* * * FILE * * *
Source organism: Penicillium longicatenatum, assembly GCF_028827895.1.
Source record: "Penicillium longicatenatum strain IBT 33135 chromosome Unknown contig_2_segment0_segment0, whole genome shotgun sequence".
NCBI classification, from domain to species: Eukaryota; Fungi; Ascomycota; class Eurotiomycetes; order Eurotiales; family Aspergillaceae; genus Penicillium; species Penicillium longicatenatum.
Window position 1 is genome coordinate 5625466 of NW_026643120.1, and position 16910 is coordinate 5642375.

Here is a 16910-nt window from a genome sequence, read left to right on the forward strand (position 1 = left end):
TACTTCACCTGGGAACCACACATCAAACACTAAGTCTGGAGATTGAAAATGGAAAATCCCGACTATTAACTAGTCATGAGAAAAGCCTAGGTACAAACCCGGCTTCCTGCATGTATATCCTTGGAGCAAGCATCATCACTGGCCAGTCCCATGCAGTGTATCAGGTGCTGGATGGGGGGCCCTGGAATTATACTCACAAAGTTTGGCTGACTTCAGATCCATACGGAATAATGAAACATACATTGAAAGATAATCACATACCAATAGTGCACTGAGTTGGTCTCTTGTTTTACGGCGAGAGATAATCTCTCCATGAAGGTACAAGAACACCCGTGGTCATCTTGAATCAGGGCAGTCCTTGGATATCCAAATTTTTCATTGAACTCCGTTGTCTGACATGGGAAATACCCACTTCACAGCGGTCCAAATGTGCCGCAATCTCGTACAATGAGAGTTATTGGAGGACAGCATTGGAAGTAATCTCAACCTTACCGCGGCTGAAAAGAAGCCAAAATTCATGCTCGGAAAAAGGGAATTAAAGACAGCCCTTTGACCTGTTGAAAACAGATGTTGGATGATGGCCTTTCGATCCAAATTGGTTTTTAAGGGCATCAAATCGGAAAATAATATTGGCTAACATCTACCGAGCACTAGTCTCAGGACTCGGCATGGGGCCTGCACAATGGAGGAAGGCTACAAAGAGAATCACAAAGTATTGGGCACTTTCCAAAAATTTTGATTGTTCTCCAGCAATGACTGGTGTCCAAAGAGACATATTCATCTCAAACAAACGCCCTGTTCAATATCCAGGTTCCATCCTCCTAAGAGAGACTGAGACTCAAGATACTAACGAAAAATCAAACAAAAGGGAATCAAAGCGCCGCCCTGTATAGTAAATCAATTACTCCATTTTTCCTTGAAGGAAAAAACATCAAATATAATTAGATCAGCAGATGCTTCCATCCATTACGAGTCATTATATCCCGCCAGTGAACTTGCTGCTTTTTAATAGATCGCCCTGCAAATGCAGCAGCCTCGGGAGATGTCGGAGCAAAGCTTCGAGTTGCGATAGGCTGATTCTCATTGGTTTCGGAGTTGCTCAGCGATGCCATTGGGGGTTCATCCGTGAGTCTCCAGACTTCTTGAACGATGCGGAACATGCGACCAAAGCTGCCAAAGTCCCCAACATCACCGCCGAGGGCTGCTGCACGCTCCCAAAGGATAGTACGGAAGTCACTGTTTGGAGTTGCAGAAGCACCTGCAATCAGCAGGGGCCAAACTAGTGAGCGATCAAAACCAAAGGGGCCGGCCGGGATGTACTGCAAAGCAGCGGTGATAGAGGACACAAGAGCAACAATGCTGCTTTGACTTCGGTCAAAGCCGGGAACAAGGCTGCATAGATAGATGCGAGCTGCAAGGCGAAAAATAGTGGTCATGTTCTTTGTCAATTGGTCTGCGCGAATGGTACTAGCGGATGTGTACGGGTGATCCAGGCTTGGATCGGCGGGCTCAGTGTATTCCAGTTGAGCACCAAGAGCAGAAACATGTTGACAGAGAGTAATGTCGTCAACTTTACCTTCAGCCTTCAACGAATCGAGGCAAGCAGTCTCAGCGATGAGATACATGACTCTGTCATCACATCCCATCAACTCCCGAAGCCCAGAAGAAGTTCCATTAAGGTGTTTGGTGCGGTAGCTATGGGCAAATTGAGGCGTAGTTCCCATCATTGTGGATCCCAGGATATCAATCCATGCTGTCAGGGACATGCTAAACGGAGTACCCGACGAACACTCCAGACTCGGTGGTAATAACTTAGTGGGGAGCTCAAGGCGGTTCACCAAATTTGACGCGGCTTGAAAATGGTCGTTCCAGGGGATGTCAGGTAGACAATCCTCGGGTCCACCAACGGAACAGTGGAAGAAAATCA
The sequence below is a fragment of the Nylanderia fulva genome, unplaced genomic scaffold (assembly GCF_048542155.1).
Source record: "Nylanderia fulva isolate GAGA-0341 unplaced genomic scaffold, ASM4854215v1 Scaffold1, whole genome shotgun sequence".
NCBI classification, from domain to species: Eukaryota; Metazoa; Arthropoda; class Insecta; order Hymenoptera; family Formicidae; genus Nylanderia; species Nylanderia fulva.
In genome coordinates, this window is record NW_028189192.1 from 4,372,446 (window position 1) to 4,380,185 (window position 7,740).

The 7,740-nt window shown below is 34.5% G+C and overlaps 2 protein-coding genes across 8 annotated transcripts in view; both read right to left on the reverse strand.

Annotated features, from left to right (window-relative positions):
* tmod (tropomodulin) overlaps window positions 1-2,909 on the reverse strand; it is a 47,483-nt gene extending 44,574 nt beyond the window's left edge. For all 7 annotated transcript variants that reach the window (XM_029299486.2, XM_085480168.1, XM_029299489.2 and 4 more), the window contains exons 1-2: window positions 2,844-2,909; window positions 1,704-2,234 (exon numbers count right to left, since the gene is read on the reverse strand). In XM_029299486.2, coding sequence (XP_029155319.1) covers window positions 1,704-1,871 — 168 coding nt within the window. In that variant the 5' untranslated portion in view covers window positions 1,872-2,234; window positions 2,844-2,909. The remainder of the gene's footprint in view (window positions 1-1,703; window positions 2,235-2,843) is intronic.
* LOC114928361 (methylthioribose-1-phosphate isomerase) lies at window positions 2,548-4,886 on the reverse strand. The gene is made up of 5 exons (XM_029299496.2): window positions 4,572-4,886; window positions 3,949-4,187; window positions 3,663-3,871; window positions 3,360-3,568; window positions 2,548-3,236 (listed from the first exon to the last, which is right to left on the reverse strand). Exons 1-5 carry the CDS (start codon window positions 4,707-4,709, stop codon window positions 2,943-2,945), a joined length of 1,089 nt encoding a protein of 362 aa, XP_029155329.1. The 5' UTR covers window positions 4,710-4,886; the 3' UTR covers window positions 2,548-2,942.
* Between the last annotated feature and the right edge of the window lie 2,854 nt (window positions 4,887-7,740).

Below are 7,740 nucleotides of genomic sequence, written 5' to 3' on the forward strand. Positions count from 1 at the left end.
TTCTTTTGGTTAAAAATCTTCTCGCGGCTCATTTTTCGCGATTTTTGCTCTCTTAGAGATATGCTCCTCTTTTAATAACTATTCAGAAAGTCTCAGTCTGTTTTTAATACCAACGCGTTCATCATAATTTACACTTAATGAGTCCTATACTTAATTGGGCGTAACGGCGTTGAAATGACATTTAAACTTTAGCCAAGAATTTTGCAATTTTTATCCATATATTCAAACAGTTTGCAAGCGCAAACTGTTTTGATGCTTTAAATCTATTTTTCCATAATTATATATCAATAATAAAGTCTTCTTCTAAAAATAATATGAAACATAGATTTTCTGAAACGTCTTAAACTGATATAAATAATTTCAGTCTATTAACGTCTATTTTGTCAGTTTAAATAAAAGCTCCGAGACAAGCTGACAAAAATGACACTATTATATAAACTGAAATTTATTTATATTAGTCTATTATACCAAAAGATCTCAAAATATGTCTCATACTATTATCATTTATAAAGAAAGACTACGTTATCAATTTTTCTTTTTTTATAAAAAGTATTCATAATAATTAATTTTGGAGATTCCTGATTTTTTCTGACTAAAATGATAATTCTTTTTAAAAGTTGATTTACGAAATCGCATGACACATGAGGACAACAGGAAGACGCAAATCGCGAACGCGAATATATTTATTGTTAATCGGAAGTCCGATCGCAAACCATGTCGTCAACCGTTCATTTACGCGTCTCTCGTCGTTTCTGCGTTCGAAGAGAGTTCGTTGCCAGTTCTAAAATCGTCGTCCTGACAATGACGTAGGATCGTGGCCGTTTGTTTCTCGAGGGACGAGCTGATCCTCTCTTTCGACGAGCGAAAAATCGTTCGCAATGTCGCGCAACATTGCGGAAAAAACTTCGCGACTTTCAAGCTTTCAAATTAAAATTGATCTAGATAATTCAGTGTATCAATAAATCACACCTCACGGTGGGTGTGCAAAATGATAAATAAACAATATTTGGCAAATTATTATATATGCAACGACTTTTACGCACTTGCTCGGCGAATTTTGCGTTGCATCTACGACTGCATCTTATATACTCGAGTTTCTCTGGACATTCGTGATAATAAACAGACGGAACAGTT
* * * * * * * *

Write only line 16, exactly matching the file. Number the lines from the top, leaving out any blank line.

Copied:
Below are 7,740 nucleotides of genomic sequence, written 5' to 3' on the forward strand. Positions count from 1 at the left end.